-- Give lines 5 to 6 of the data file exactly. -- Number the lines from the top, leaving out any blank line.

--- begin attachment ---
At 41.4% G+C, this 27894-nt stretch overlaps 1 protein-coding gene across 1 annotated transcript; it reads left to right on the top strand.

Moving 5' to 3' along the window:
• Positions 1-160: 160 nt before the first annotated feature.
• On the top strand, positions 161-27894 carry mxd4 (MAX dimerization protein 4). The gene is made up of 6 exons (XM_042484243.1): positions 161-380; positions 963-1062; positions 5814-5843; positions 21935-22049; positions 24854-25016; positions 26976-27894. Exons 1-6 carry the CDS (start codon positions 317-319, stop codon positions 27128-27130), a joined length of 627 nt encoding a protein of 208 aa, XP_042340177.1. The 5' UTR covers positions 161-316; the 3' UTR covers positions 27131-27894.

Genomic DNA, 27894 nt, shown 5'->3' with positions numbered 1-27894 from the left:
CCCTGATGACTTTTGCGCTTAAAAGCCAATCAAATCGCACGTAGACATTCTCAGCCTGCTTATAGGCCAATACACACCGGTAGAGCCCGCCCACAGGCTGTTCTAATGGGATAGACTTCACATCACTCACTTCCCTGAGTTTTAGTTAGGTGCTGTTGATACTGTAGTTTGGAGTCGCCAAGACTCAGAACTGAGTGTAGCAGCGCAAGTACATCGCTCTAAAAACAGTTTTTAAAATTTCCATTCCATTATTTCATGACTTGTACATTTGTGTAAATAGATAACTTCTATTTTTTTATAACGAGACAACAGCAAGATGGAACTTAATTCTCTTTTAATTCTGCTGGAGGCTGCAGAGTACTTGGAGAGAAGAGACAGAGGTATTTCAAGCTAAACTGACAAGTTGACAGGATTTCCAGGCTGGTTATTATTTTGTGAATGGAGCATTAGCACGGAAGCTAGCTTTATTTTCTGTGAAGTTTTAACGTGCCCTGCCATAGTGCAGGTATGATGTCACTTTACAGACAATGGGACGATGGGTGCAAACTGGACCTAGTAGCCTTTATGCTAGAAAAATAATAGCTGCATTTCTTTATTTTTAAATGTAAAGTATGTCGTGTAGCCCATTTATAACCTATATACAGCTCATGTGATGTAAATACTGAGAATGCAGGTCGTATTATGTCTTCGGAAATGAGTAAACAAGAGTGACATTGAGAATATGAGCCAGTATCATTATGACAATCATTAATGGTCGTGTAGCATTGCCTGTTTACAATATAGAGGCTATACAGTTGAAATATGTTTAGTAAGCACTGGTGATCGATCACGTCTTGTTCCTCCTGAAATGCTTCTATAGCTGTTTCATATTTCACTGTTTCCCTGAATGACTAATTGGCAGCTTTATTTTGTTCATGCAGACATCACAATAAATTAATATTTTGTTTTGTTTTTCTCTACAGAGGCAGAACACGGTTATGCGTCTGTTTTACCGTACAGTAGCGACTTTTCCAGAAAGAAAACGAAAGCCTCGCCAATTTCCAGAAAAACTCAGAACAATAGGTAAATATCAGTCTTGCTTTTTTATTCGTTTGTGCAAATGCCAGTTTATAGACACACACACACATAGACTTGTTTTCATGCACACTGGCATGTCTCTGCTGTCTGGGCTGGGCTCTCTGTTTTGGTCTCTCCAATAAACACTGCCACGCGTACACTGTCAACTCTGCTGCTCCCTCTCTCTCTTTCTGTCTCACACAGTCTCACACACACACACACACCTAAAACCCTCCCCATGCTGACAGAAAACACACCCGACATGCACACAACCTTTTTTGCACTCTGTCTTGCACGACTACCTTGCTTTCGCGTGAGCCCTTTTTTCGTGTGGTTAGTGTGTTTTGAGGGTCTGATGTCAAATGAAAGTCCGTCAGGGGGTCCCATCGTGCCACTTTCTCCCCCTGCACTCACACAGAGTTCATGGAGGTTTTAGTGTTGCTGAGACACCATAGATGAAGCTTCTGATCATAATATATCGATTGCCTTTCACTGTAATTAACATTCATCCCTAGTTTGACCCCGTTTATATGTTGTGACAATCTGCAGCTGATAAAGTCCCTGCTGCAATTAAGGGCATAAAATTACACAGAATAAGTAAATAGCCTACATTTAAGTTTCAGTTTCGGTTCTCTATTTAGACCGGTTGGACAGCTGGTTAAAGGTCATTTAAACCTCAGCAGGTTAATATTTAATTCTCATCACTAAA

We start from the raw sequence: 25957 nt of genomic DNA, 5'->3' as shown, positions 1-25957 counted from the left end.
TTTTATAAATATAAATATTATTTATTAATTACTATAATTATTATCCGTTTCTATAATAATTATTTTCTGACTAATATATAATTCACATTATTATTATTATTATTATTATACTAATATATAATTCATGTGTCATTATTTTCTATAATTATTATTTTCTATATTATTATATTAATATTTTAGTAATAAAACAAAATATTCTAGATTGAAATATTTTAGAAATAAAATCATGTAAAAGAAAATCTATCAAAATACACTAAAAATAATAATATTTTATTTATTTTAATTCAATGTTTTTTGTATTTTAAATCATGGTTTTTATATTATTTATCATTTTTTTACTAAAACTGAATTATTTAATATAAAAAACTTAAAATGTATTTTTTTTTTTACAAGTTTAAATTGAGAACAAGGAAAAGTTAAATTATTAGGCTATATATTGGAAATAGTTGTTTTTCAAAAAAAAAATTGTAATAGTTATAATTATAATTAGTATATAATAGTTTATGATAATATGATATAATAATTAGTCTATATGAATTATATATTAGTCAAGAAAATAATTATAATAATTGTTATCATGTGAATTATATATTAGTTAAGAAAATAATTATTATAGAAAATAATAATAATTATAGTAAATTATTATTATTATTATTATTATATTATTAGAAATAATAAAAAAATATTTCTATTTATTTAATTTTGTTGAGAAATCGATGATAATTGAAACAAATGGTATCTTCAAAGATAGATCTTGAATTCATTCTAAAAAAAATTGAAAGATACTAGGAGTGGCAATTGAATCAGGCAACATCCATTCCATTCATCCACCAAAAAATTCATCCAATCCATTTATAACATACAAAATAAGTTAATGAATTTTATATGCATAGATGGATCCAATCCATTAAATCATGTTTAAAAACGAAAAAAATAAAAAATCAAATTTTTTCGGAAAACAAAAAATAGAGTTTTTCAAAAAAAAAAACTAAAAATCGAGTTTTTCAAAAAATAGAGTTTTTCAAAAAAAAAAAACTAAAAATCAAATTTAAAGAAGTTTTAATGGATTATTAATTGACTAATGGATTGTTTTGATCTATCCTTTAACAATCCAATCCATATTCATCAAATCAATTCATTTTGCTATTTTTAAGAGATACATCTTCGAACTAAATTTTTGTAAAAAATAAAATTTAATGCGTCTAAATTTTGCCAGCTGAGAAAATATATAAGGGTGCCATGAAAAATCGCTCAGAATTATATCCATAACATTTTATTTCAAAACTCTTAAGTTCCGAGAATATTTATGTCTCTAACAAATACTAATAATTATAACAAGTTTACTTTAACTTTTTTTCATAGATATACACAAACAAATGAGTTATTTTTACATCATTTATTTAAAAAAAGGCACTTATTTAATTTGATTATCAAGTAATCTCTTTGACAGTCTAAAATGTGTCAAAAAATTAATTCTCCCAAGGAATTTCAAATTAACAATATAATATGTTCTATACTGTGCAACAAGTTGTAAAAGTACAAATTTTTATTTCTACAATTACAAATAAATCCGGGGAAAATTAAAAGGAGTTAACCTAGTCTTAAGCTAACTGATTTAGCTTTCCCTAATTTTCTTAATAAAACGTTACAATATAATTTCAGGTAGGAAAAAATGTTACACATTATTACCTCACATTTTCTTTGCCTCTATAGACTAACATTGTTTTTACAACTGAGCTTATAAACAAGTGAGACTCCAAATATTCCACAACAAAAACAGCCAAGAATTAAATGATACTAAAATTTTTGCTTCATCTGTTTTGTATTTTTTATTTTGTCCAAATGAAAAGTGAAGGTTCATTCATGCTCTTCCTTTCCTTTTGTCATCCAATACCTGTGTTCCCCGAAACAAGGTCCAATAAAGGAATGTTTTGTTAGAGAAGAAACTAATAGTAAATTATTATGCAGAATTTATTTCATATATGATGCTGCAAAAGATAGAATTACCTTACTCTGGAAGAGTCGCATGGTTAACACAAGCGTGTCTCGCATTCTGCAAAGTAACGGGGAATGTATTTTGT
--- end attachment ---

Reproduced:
Genomic DNA, 27894 nt, shown 5'->3' with positions numbered 1-27894 from the left:
CCCTGATGACTTTTGCGCTTAAAAGCCAATCAAATCGCACGTAGACATTCTCAGCCTGCTTATAGGCCAATACACACCGGTAGAGCCCGCCCACAGGCTGTTCTAATGGGATAGACTTCACATCACTCACTTCCCTGAGTTTTAGTTAGGTGCTGTTGATACTGTAGTTTGGAGTCGCCAAGACTCAGAACTGAGTGTAGCAGCGCAAGTACATCGCTCTAAAAACAGTTTTTAAAATTTCCATTCCATTATTTCATGACTTGTACATTTGTGTAAATAGATAACTTCTATTTTTTTATAACGAGACAACAGCAAGATGGAACTTAATTCTCTTTTAATTCTGCTGGAGGCTGCAGAGTACTTGGAGAGAAGAGACAGAGGTATTTCAAGCTAAACTGACAAGTTGACAGGATTTCCAGGCTGGTTATTATTTTGTGAATGGAGCATTAGCACGGAAGCTAGCTTTATTTTCTGTGAAGTTTTAACGTGCCCTGCCATAGTGCAGGTATGATGTCACTTTACAGACAATGGGACGATGGGTGCAAACTGGACCTAGTAGCCTTTATGCTAGAAAAATAATAGCTGCATTTCTTTATTTTTAAATGTAAAGTATGTCGTGTAGCCCATTTATAACCTATATACAGCTCATGTGATGTAAATACTGAGAATGCAGGTCGTATTATGTCTTCGGAAATGAGTAAACAAGAGTGACATTGAGAATATGAGCCAGTATCATTATGACAATCATTAATGGTCGTGTAGCATTGCCTGTTTACAATATAGAGGCTATACAGTTGAAATATGTTTAGTAAGCACTGGTGATCGATCACGTCTTGTTCCTCCTGAAATGCTTCTATAGCTGTTTCATATTTCACTGTTTCCCTGAATGACTAATTGGCAGCTTTATTTTGTTCATGCAGACATCACAATAAATTAATATTTTGTTTTGTTTTTCTCTACAGAGGCAGAACACGGTTATGCGTCTGTTTTACCGTACAGTAGCGACTTTTCCAGAAAGAAAACGAAAGCCTCGCCAATTTCCAGAAAAACTCAGAACAATAGGTAAATATCAGTCTTGCTTTTTTATTCGTTTGTGCAAATGCCAGTTTATAGACACACACACACATAGACTTGTTTTCATGCACACTGGCATGTCTCTGCTGTCTGGGCTGGGCTCTCTGTTTTGGTCTCTCCAATAAACACTGCCACGCGTACACTGTCAACTCTGCTGCTCCCTCTCTCTCTTTCTGTCTCACACAGTCTCACACACACACACACACCTAAAACCCTCCCCATGCTGACAGAAAACACACCCGACATGCACACAACCTTTTTTGCACTCTGTCTTGCACGACTACCTTGCTTTCGCGTGAGCCCTTTTTTCGTGTGGTTAGTGTGTTTTGAGGGTCTGATGTCAAATGAAAGTCCGTCAGGGGGTCCCATCGTGCCACTTTCTCCCCCTGCACTCACACAGAGTTCATGGAGGTTTTAGTGTTGCTGAGACACCATAGATGAAGCTTCTGATCATAATATATCGATTGCCTTTCACTGTAATTAACATTCATCCCTAGTTTGACCCCGTTTATATGTTGTGACAATCTGCAGCTGATAAAGTCCCTGCTGCAATTAAGGGCATAAAATTACACAGAATAAGTAAATAGCCTACATTTAAGTTTCAGTTTCGGTTCTCTATTTAGACCGGTTGGACAGCTGGTTAAAGGTCATTTAAACCTCAGCAGGTTAATATTTAATTCTCATCACTAAA